Understanding the basic control position within the context of strong arm attacks (and the common mistakes often made) can be summarized into three main issues: (1) bisecting the centerline, (2) properly securing control at the head and neck, and (3) tracking the nearside arm. This sounds pretty easy, but the truth is, nothing is easy when someone is trying to batter and beat you unconscious or worse.

Let’s take these one at a time and prioritize our focus on the controlling hand (as opposed to the hand attached to the attackers arm):

Pick a Side: While there are a myriad of control positions, the most utility from a self-defense perspective can be derived from “basic control” – that is, moving to the left or the right side of the attacker’s centerline. In doing so, we essentially bisect the attacker’s centerline with our side-body that remains inside the attacker’s frame.

If you move left, your right side-body bisects the attackers centerline – more or less. If you move right, your left side-body bisects the attackers centerline – more or less. This is important, as the position sets up the controlling arm and hand and takes the defender away from the attacker’s offside weapons (making the defender harder to access with those weapons).

Secure Control: Once you’ve bisected the centerline, true control is achieved by locking down control of the attacker’s head. Think about it this way, if I move the attacker’s head 3 feet in any direction, and his body doesn’t come with his head, the fight is clearly over.

For teaching purposes, I use the seam of the shirt that runs down the trapezium muscle as a reference. (1) Grab the shirt or skin just behind the seam and ensure your wrist is positioned beyond the seam of the shirt. (2) Turn your thumb up a bit, as high as ten or eleven o’clock, situating the blade of your forearm into the space where the head and neck meet the trapezium muscle. (3) There should be a gap between your forearm (as well as the elbow) and the chest of your attacker. In this position, you should be able to push forward, pull back (into you a bit), and hook the jaw and lift the head if needed. You may even develop the ability to turn or rotate the attacker – it just takes practice.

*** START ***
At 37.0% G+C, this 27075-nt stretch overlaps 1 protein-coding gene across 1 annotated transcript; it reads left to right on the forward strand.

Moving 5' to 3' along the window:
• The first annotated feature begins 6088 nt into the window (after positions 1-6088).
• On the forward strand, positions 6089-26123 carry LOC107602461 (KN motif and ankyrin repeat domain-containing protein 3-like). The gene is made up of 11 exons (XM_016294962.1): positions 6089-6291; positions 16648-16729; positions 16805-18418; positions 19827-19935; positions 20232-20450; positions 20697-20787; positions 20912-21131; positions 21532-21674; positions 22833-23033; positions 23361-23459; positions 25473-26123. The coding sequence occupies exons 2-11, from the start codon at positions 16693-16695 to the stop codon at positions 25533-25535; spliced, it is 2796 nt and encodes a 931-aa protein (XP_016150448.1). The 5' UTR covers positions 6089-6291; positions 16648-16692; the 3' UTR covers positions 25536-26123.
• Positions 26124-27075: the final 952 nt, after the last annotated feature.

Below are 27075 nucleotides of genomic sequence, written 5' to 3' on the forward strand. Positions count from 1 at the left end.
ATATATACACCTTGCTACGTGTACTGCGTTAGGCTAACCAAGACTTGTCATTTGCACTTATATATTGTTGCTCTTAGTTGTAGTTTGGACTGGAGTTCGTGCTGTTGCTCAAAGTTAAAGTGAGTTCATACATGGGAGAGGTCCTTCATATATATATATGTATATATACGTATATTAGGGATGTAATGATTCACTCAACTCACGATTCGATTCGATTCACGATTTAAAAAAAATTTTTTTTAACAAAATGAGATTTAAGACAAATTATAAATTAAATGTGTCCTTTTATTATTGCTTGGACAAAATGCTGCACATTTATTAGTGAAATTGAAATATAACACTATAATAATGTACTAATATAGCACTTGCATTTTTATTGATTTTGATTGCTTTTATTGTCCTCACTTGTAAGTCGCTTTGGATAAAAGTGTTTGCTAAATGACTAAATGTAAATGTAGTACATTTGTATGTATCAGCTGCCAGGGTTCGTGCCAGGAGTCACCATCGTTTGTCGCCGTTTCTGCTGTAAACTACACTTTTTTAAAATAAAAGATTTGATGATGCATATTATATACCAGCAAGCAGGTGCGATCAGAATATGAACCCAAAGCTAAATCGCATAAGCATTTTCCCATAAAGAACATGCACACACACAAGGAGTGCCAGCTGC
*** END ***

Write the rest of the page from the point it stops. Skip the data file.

Track and Attack: Finally, you’ll need to secure the nearside arm by grabbing either the wrist or just above the elbow with a C clamp (or over/around the shoulder if you insist on the added risk). The idea of grabbing the arm or elbow is to track the arm and prevent, as you can, attacks generated by that arm. The grab can and should work in concert with the controlling hand (at the head and neck) to more effectively control your attacker for the purposes of defeating the danger (hold your attacker in one place and beat him down).

I often talk about the “control and finish” principles as two sides of the same coin. We control the attacker to ensure we have ample opportunity to finish the violent encounter on our terms, to protect third parties, and to ensure the attacker is not running to his car or elsewhere to retrieve a weapon. You certain wouldn’t normally control an attacker without finishing, and finishing without control can be much more difficult and dangerous.

Check out the short video. Take a few minutes to consider your basic control position. Make a check list and ensure you add these concepts into your training regiment.

For a fun drill, get into control position with a partner your size or bigger. Ask the partner to provide increasing resistance against your control. Run the drill for one, two, or even three-minute rounds. Your skill will increase dramatically in just a few rounds.

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